That “shoes” metaphor: yes, it’s a cliché.
So much so that American humourist Jack Handey deadpanned that …
Pause on the laughter: “Walking in the shoes of another” carries deep meaning around many important issues. It refers to empathy – the wellspring of perspectives about the feelings of others.
Empathy as a workplace unifier
Empathy is vital for good leadership and management in the workplace.
It’s one of five essential cognitive capacities and personality traits of leaders carrying significant responsibility, according to past President of the American Psychoanalytic Association and business writer, Prudence Gourguechon. (Critical thinking, self-awareness, self-discipline, and trust are others.)
Why? Well, how would you build a brilliant sales team without knowing how to inspire them? Could you truly understand your clients’ needs without connecting with them, or mentor the next generation of leaders without empathising with your employees?
Generally, acting with empathy towards all the organisation’s stakeholders is necessary to navigate these extraordinary times and safeguard the sustainability of the enterprise.
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A not-so-crazy concept: an approach to teaching empathy
Netscape co-founder Marc Andreessen and the company’s Vice President for its products divisions, Ben Horowitz, had a dilemma early in the company’s history. Horowitz tells the story of his ‘Freaky Friday Management Technique’, developed after he watched the original version of the movie of the same name starring Jodie Foster. The film’s storyline is simple: a mother and teenage daughter cannot get along. Freakishly, though, when their bodies are swapped, they must learn to adapt – which they do, because they start to understand one other.
Horowitz applied this idea to solve a major organisational problem. The company had two vital – and high-performing – divisions, Customer Service and Sales Engineering. They were headed by excellent managers, too – except they constantly clashed and competed.
His brainwave was to get both managers to watch Freaky Friday – then he swapped their roles at Netscape. It worked! Both their individual and respective business unit performances took a further exponential leap. Horowitz says it was the best management training intervention he has ever implemented.
Powerful stuff! Proof, too, that the metaphor of stepping into another’s shoes can be hugely helpful in business circumstances.
The View finder principle as a key to empathy
Psychologist Kevin Dutton refers to the benefits that flow from the right view, much like the viewfinder mechanism in a camera.
Imagine admiring the exquisite realism of 17th century Renaissance painter Johannes Vermeer’s works and a creation of one of the great 19th century impressionists, Claude Monet, at an equidistant range. You would certainly appreciate the beauty of both, but step closer and you would marvel at Vermeer’s detail; step further back and you’d be awestruck at the subtlety and innovation of Monet.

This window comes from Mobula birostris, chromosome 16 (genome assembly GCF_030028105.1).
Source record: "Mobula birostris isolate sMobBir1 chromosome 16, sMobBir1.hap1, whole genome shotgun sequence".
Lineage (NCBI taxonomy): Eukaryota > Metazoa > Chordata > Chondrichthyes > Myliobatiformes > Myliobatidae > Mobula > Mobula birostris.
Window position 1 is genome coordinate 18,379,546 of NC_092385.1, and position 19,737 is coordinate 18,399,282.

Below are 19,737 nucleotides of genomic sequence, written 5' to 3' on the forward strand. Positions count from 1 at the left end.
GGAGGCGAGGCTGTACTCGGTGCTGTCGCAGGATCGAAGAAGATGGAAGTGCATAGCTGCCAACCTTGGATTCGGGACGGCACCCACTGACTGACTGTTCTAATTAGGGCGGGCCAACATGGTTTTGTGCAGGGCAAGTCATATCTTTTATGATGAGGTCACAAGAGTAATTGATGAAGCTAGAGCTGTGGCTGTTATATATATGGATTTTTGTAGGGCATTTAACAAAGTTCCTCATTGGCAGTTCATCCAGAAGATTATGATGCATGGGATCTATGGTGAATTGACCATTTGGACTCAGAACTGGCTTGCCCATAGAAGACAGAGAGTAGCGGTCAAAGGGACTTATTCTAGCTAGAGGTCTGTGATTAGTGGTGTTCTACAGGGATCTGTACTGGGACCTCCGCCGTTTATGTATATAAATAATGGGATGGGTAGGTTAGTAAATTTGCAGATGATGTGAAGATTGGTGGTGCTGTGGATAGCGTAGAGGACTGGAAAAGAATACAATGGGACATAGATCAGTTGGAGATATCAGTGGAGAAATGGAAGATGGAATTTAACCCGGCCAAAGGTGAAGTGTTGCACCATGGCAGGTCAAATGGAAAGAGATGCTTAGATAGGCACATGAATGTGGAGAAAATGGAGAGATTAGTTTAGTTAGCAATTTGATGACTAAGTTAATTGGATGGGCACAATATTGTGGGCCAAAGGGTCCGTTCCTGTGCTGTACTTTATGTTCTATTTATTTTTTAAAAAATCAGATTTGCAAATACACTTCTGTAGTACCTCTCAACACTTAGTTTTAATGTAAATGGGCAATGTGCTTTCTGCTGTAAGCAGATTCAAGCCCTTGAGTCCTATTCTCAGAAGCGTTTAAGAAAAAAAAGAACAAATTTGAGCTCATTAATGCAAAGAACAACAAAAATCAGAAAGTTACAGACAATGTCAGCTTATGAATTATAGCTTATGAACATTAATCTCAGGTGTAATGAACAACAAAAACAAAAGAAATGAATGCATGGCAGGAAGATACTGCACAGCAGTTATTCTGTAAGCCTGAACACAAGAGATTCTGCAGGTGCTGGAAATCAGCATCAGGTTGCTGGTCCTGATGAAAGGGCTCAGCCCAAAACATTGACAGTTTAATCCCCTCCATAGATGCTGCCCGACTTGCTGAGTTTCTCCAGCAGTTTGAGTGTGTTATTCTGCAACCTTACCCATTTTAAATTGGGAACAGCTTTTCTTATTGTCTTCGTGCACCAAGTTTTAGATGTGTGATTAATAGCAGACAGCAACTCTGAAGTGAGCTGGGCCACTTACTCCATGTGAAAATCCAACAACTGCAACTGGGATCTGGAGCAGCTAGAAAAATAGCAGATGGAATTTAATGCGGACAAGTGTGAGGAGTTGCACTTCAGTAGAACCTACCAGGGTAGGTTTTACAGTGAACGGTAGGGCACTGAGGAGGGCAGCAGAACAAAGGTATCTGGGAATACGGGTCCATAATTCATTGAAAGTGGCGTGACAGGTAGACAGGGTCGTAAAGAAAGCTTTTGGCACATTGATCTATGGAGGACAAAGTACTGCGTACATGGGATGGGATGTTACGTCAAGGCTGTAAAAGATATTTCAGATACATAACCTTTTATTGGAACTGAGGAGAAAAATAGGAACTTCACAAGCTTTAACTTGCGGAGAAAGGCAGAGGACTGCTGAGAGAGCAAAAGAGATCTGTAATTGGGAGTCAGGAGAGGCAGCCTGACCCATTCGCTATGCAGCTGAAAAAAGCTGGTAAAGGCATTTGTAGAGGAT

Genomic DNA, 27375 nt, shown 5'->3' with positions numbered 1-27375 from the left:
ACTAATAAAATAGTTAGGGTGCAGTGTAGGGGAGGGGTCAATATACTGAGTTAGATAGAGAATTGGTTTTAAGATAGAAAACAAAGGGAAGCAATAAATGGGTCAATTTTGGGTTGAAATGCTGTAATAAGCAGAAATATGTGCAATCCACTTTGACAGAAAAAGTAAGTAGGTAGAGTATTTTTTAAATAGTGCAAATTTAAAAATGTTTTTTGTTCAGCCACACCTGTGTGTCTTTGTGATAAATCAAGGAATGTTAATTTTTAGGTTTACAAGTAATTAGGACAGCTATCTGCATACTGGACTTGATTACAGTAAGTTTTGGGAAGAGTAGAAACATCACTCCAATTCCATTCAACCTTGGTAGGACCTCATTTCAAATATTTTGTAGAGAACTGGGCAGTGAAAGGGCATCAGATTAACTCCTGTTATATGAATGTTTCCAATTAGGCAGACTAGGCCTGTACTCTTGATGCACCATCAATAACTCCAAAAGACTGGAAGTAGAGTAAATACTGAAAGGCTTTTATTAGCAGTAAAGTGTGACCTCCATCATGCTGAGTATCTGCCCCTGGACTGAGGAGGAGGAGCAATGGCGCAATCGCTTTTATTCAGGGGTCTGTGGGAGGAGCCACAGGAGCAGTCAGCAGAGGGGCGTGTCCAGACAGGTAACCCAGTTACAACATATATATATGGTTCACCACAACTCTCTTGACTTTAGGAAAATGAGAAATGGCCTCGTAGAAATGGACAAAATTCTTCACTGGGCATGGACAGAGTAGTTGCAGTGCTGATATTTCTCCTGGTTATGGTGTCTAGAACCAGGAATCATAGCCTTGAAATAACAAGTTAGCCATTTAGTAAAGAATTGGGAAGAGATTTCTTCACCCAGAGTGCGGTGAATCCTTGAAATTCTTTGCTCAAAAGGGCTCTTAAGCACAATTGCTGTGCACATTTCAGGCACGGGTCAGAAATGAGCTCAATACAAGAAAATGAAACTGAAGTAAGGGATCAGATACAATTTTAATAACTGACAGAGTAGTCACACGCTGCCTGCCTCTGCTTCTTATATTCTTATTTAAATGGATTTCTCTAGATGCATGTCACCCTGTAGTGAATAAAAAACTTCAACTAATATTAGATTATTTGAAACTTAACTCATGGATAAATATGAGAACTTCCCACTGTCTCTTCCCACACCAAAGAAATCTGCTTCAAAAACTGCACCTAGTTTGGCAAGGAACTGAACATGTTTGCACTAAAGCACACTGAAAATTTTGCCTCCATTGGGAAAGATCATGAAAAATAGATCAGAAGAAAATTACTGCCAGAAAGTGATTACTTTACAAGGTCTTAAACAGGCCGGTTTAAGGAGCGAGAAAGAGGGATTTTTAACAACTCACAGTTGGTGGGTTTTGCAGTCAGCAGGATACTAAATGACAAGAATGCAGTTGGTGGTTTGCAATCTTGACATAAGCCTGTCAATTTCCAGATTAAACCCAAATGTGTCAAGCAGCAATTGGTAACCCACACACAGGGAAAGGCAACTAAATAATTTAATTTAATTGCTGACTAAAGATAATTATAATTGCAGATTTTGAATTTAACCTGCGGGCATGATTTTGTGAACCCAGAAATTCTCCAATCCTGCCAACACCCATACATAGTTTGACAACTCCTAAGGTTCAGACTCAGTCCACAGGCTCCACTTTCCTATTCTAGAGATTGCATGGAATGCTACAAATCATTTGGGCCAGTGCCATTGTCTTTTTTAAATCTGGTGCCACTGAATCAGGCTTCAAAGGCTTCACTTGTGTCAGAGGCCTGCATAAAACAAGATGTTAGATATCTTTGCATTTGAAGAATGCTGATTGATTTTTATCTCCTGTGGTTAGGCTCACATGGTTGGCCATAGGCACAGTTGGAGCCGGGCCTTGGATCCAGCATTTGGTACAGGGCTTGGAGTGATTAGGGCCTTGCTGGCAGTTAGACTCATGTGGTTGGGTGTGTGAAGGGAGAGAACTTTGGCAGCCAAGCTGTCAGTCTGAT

Exercising empathy directly affects business results
Empathy is vital, because a leader’s inability to empathise can have major consequences – devastatingly so, should this lack of empathy filter into the corporate culture.
In 2017 United Airlines ground crew physically pulled from the plane and injured a passenger who was already seated and in possession of a boarding pass. The reason? A United Airlines employee needed a (free) seat.
The episode was bad enough, but United Airlines CEO Oscar Munoz showed no remorse initially; his subsequent statements were defensive rather than empathetic towards the passenger.
His response was, according to Bloomberg, one of the worst-ever corporate PR disasters. The business cost is clear in the media headlines: “United Airlines Suffers Near $1bn Loss in Value”, “United Airlines CEO Apologises Once Again as Profits Fall 69%”, “United Shares Slide as PR Nightmare Catches Up With Investors”.
Practising empathy at work and in everyday life
It’s a difficult skill to master – but yes, it is possible to practise “walking in another’s shoes,” including in the workplace.
But there’s a caveat, especially for those of us who may believe we are naturally good at seeing others’ perspectives. Says the experienced actor Okieriete Onaodowan: “It’s easier to be empathetic when the subject raises no objection to your idea of self. But when you’re at an impasse, and you need to find a path that’s different to your own to understand someone else, it’s much harder for your heart to hear.”
In other words, we become too attached to those strategies that were seemingly helpful to us at an earlier stage of our lives. I’d offer that walking in the shoes of another might be a great way of getting our own shoes to better fit for the journey ahead.
So, especially in these current times, empathy is something we should keep practising. Because with empathy we become better people, who do better business.